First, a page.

BPA Calls for Deep Cuts to FY 2003 Fish Spendingby Bill Rudolph
NW Fishletter, December 17, 2002
BPA went public last week with more bad news on its current financial crisis. With payments snowballing to fund projects from previous years, the agency said it needs to cut the Columbia Basin's fish and wildlife direct program's estimated $180 million budget by $40 million or more for this fiscal year.
The Northwest Power Planning Council heard the news straight from BPA Administrator Steve Wright, who addressed the members Dec. 10 at their monthly meeting in Portland. Wright outlined the power agency's fiscal problems and ongoing attempts to resolve them--mainly by slashing budgets in all areas. In November, he had told the region that BPA faced a $1.2 billion deficit through 2006. In addition to cutting spending and entertaining the possibility of a rate increase, that meant significant cuts to fish and wildlife budgets were likely.
Earlier this year, Wright sent shock waves through the fish and wildlife community when he told the council he was looking to reduce all BPA budgets, including funding for the F&W program. BPA spends about $500 million annually on fish-related programs, a sum that includes the direct program, capital reimbursements and hydro operations to improve fish passage, along with power purchases to make up for energy foregone from spill operations. At that time, Wright said BPA needed to cut its total fish-related costs by $200 million over the life of the rate case, or about $50 million a year.
But last week, Wright said $137 million in expense accruals to the fish and wildlife program--previous obligations to spending that have finally come due--threaten to derail this year's budget. And with the poor start for the water year, he said the odds were increasing that power rates would go up even if the agency could cut overall spending by $500 million through 2006.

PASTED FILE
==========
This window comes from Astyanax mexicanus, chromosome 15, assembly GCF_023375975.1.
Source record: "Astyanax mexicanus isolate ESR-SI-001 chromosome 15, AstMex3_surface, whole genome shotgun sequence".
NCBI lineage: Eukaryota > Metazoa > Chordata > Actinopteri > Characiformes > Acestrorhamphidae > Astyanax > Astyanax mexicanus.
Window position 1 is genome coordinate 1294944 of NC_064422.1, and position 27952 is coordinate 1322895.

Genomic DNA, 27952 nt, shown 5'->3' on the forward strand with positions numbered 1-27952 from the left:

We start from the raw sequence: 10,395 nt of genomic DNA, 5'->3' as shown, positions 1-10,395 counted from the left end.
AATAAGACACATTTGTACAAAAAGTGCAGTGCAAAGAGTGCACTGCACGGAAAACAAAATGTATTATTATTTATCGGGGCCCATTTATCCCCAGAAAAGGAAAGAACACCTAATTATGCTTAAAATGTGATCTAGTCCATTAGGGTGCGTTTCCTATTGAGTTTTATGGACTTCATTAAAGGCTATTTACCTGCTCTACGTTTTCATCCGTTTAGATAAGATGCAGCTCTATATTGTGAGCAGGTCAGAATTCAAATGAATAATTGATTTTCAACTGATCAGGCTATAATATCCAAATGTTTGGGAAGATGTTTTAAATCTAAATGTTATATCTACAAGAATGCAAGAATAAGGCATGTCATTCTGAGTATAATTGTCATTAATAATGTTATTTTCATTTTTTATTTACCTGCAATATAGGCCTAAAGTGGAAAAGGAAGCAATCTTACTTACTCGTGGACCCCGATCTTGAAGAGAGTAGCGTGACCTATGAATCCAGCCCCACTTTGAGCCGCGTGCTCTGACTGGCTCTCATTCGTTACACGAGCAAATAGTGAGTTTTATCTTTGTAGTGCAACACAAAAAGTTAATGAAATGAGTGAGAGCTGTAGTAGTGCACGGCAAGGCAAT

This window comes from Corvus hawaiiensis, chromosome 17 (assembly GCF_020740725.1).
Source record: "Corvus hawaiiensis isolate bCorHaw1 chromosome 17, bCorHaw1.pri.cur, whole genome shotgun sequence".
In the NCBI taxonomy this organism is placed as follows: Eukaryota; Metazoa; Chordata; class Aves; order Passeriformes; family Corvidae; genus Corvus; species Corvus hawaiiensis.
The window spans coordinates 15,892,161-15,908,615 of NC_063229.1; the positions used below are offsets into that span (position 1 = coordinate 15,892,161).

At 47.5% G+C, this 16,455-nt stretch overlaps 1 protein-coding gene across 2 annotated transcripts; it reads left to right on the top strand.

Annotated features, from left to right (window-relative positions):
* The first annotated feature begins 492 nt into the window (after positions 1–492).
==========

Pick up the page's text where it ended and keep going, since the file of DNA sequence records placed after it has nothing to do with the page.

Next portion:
Wright asked council members for their help in prioritizing the F&W budget, outlining steps to make sure that FY 2003's expense accruals don't exceed $139 million and to prioritize spending to keep annual costs of the direct program below that level throughout the ongoing rate period.
Wright said spending for core projects that help the agency comply with the hydro BiOp should be at the top of the priority list, especially spending that helps the agency meet NMFS requirements for fish survival at the 2003 and 2005 check-ins. Wright wanted the council's prioritized recommendations by Feb. 21.
Earlier that day, Sarah McNary, head of BPA's Fish and Wildlife Division, briefed the council's Fish and Wildlife committee on the agency's finances. McNary said the latest draft of BPA's expected FY 2003 expenses comes to almost $180 million, a total that includes spending for contracts already issued and BPA overhead. Another $6 million is expected to fund contracts in the mainstem/systemwide category that haven't yet completed the approval process, along with $14.5 million in capital spending. The bad-news bottom line was that the total topped earlier budget estimates in the rate case by a whopping $40 million.